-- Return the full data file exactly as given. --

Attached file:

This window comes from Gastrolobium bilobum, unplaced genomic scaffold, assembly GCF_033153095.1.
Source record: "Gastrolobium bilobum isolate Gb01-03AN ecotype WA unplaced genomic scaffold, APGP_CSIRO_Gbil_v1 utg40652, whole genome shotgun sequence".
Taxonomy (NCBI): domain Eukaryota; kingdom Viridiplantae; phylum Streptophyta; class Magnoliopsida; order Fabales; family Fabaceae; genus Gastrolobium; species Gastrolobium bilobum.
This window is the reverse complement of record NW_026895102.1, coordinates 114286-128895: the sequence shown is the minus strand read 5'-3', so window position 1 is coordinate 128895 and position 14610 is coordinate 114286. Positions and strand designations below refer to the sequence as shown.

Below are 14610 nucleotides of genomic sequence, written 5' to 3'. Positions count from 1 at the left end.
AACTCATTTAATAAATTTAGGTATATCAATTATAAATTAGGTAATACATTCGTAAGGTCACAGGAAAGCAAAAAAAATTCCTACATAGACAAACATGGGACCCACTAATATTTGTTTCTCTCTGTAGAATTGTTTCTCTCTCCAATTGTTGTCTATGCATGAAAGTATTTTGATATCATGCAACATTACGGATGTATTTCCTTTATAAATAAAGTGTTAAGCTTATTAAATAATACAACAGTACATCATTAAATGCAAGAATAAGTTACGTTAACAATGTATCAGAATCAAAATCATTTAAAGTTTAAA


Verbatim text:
This window comes from Gastrolobium bilobum, unplaced genomic scaffold, assembly GCF_033153095.1.
Source record: "Gastrolobium bilobum isolate Gb01-03AN ecotype WA unplaced genomic scaffold, APGP_CSIRO_Gbil_v1 utg40652, whole genome shotgun sequence".
Taxonomy (NCBI): domain Eukaryota; kingdom Viridiplantae; phylum Streptophyta; class Magnoliopsida; order Fabales; family Fabaceae; genus Gastrolobium; species Gastrolobium bilobum.
This window is the reverse complement of record NW_026895102.1, coordinates 114286-128895: the sequence shown is the minus strand read 5'-3', so window position 1 is coordinate 128895 and position 14610 is coordinate 114286. Positions and strand designations below refer to the sequence as shown.

Below are 14610 nucleotides of genomic sequence, written 5' to 3'. Positions count from 1 at the left end.
AACTCATTTAATAAATTTAGGTATATCAATTATAAATTAGGTAATACATTCGTAAGGTCACAGGAAAGCAAAAAAAATTCCTACATAGACAAACATGGGACCCACTAATATTTGTTTCTCTCTGTAGAATTGTTTCTCTCTCCAATTGTTGTCTATGCATGAAAGTATTTTGATATCATGCAACATTACGGATGTATTTCCTTTATAAATAAAGTGTTAAGCTTATTAAATAATACAACAGTACATCATTAAATGCAAGAATAAGTTACGTTAACAATGTATCAGAATCAAAATCATTTAAAGTTTAAA